“Thirty Years Later” provides any student of Philippine politics with well-documented proof of the “ill-gotten” gains and the systematic and wholesale looting of government funds and foreign aid programs that took place during Marcos’s presidency and from which the country has still not recovered.
Another current Marcos myth punctured by Garcia is that when Marcos switched political allegiances and became the Nacionalista Party Presidential nominee in 1965, and contrary to recent propaganda put out by the Marcos family, he was not rich. He had made money before he became President, lots of money, yes. But in order to clinch the nomination he had spent it all. He was even forced to select one of the country’s richest oligarchs, Fernando Lopez (owner of Meralco), as his running mate with the understanding that Lopez’s money would be spent on their joint campaign. Since a major platform of Marcos’ election was to rid the country of its oligarchs his selection of Lopez might have been seen as a sign that Marcos was, at best a pragmatist and, at worst, a hypocrite.
This book is timely. Filipino elections will take place in May 2016 and a new generation of the Marcos family is involved. Bongbong Marcos is running for the Vice Presidential post. This now begs the intriguing question that, should he win the nomination, would he be able to travel freely to the U.S. without risking arrest? I don’t know the answer to that and Garcia doesn’t speculate. But I can only imagine it would be acutely embarrassing to the Philippines if their Vice President was placed in handcuffs once he stepped foot on the tarmac immediately after landing at a U.S. airport.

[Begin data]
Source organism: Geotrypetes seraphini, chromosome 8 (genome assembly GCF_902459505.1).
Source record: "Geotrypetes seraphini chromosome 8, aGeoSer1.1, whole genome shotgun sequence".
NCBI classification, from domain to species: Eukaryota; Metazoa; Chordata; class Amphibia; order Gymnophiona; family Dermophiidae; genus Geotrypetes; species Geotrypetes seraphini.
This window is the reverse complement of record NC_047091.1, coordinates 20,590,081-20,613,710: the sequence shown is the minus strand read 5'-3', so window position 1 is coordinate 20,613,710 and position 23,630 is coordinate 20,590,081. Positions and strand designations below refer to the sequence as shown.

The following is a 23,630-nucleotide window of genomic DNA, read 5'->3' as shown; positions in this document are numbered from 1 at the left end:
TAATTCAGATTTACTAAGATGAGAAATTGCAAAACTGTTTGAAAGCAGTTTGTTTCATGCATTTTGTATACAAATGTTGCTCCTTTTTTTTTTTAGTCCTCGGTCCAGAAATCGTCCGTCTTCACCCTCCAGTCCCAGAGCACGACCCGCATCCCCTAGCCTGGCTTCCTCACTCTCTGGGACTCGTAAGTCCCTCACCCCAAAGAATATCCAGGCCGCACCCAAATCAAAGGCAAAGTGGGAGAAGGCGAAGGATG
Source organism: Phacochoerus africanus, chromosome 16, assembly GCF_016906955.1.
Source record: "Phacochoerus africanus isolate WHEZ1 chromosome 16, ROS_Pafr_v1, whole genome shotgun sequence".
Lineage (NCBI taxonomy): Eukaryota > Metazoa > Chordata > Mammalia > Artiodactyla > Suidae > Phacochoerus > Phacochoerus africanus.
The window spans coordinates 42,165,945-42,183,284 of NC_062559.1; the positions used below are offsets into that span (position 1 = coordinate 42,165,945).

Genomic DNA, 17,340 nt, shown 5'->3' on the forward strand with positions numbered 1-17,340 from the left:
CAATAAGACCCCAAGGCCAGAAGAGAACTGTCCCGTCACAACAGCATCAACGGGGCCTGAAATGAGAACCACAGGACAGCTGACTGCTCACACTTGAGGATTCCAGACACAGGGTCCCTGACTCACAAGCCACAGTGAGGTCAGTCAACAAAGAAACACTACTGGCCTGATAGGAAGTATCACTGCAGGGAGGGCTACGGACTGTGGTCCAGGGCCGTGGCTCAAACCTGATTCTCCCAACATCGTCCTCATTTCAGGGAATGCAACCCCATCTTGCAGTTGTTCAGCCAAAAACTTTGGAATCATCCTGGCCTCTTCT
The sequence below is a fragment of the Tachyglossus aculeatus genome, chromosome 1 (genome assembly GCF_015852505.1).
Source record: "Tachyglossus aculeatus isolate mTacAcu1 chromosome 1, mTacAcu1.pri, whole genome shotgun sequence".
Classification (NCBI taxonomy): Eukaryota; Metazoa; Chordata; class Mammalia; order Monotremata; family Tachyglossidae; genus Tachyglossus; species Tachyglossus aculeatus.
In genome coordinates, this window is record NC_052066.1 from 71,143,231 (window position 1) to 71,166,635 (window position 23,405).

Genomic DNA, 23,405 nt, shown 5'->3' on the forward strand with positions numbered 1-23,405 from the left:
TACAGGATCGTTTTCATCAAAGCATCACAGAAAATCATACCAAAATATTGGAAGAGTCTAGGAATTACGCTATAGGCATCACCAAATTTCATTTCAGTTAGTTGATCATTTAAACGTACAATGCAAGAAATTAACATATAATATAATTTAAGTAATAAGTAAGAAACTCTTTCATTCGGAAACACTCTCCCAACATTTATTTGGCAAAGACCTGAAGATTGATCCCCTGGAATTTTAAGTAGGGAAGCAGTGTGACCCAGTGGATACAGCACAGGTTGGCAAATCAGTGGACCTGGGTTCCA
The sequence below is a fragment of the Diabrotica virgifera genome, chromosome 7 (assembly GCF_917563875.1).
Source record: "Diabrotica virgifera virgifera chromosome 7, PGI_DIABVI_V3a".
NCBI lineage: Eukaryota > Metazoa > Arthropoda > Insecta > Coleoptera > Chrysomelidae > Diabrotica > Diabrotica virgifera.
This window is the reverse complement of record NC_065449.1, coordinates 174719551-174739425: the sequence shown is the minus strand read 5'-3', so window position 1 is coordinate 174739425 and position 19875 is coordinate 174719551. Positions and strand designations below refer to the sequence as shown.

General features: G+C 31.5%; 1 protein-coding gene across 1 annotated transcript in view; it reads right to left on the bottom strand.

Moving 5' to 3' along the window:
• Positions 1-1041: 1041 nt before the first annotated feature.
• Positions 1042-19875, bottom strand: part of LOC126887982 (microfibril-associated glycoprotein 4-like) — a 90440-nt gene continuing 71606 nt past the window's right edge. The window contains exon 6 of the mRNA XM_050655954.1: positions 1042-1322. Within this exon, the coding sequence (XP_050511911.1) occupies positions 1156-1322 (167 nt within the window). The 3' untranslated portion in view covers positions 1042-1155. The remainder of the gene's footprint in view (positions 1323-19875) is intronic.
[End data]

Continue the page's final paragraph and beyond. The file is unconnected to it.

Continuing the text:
The mere fact that Bongbong has a good chance of being elected and, thus, using it as a springboard to a future Presidency is a dire comment on the integrity of the Philippine educational system that it has failed abysmally in its duty to teach the truth about the Marcos era to ensure it will never be repeated.
For all students of history and politics, this book is a must-read. If you can get your head around all the facts, figures, numbers and dates you will be amply rewarded by a fascinating insight into what can go wrong when one man takes the reins of power and exacts his will on both the people and the country and his revenge on all those who disagree with him. “Thirty Years Later” should be compulsory reading material in all schools in the Philippines. It offers a lesson for future generations.
Those who lived through the Marcos era have a duty to inform the younger generation — the “millenials” — just how much money was stolen from the country, how so many people lost their lives and how the Marcos family, even after three decades, is still denying its victims financial compensation that has been awarded to them by courts both in the US and the Philippines.
“Thirty Years Later” does just that.
Caroline Kennedy is a traveler and a writer. In 1987 she wrote the number one best-selling book, “An Affair of State”, later made into a musical by Andrew Lloyd-Weber, entitled “Stephen Ward.” She has worked in Bosnia during the war bringing medical and surgical aid to the hospitals, orphanages and homes for disabled children. She has just produced an anti-war CD in aid of the child victims of the Iraq War and is now working on her memoirs. She was formerly married to the Philippines National Artist, Bencab, and has three children, Elisar, Mayumi and Jasmine.